Battle of Morton's Ford
To distract attention from a planned cavalry-infantry raid up the Peninsula on Richmond, the Federal army forced several crossings of the Rapidan River on February 6. A II Corps division crossed at Morton’s Ford, the I Corps at Raccoon Ford. Union cavalry crossed at Robertson’s Ford. Ewell’s Corps resisted the crossings. Fighting was sporadic but most severe at Morton’s Ford. By February 7, the attacks had stalled, and the Federals withdrew during the night. (NPS summary)
The Affair at Morton's Ford
In the introduction of the opening volume of his fabulous set of works on the Overland Campaign, Gordon Rhea mentions the fight at Morton's Ford. The brief description of the fight there sparked my curiosity and I thought it would be interesting to look into it further. This short series of postswill describe the action at Morton's Ford and the other crossings of the Rapidan River during the month of February 1864 and their relevance to a simultaneous operation planned by MG Benjamin Butler against the Confederate capital.
On February 2, 1864 BG Innis Palmer reported to MG Benjamin Butler that his forces in the vicinity of New Berne, North Carolina were being attacked along his outer defense by 15,000 Confederate soldiers (Butler lowered the estimate to 8,000 in his correspondence) from Hoke's Brigade and Pickett's Division. Butler saw an opportunity in the problems of his subordinate. The next day he telegraphed MG Henry Halleck with a proposal to attack Richmond. Butler believed that the high operational tempo of the enemy forces and demands for their dwindling forces everywhere left the city vulnerable to such an attempt. Butler wanted a coordinated attack along the Rapidan defenses to alleviate pressure on Palmer and further deplete the defenses in the Confederate capital. He stated in a wire to Secretary of War Henry Stanton that;
"Now is the time, if ever, for Meade to move; the roads are practicable. This will relieve North Carolina at once and leave a movement for me which I spoke to you."Earlier discussions concerning a raid into Richmond had resulted in nothing but Butler was now armed with more intelligence. Claiming information contained in "a cipher letter to me from a lady in Richmond" exposed weakness in the capital defenses he demanded support for a move that would include 2,000 cavalry, 4,000 infantry, and two batteries of artillery. Stanton delayed the proposed action by responsing that Meade was sick and the matter had to be referred to MG Halleck for consideration. After a brief consideration Halleck sent a telegram to MG John Sedgwick, stepping in for the ill Meade, on February 5th ordering him to give Butler:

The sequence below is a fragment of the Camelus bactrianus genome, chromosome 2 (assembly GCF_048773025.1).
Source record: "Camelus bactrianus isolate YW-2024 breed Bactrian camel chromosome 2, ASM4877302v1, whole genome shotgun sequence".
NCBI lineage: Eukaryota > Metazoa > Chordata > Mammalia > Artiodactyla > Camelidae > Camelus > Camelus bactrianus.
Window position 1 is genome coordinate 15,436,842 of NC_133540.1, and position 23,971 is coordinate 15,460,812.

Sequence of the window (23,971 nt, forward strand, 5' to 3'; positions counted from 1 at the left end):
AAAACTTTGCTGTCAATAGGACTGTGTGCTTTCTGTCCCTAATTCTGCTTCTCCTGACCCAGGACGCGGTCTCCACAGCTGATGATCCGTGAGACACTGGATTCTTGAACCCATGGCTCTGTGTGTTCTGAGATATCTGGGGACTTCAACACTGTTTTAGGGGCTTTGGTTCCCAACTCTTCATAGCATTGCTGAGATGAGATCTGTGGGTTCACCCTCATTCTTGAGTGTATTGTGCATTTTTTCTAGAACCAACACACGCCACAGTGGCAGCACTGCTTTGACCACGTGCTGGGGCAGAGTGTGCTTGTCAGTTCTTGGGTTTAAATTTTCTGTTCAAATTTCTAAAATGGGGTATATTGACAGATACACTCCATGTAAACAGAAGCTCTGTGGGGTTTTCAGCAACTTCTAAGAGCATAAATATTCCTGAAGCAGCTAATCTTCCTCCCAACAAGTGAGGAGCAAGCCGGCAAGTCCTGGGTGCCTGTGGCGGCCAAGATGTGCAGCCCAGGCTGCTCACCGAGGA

"...such cooperation as you can and communicate directly with him." Sedgwick reluctantly acknowledged the order but warned that a flanking manuever was out of the question due to the "present condition of the roads and the state of the weather." He also forewarned the General in Chief that a demonstration in his front would hinder future operations there by causing a higher state of alert among the Confederate defenders. Nevertheless, Sedgwick issued a nine part circular order for the movement. Summarized the order required the following:
- Merritt's Division, with at least one battery, to move to Barrett's Ford on the Rapidan.
- Kilpatrick's Division, with at least one battery, to move to Culpeper Ford.
- Both would make demonstrations through February 7th and into the morning of the 8th, The artillery was not to cross the river.
- I Corps
- Newton's Corps to move to Raccoon Ford, with three batteries, to make demonstrations through Saturday, Sunday, and Monday. ::Return to their former position Monday night.
- II Corps
- Warren's Corps to move to Morton's Ford and conduct operations similiar to I Corps.
- Three Days rations to be carried and only such ambulances and light wagons as absolutely necessary be brought along.
- All remaining artillery, ammunition wagons and ambulances ready to move at a moments notice.
- No change would be made to existing picket lines and strong guards to be posted on camps and trains.
- III Corps and VI Corps to be prepared to lend support as required.
- Corps and cavalry commanders to maintain prompt communication with headquarters.
- Operations to begin at 0700 on February 6th.
At Fortress Monroe, Butler was also formulating his plan. A new wrinkle developed when the "cipher letter" revealed that Federal prisoners in Richmond were to be transferred to Georgia. He declared that "now, or never, is the time to strike". Included in his dash for Richmond would be an effort to "rescue our friends." BG Isaac Wistar's cavalry was ordered to lead the way.
Wistar also issued a detailed set of instructions:
- Co F 1st New York Mounted rifles to form the advance and seize Bottom's Bridge "without firing, if possible."
- 100 men from the 1st District of Columbia cavalry to secure the bridge for the follow o0n infantry force.
- The column was to bypass 250 men of Holcombe's Legion (CSA) and Battery No. 2 without engagement.
- 3rd New York Cavalry to attend to Libby Prison and liberate the prisoners and then burn Mayo's Bridge.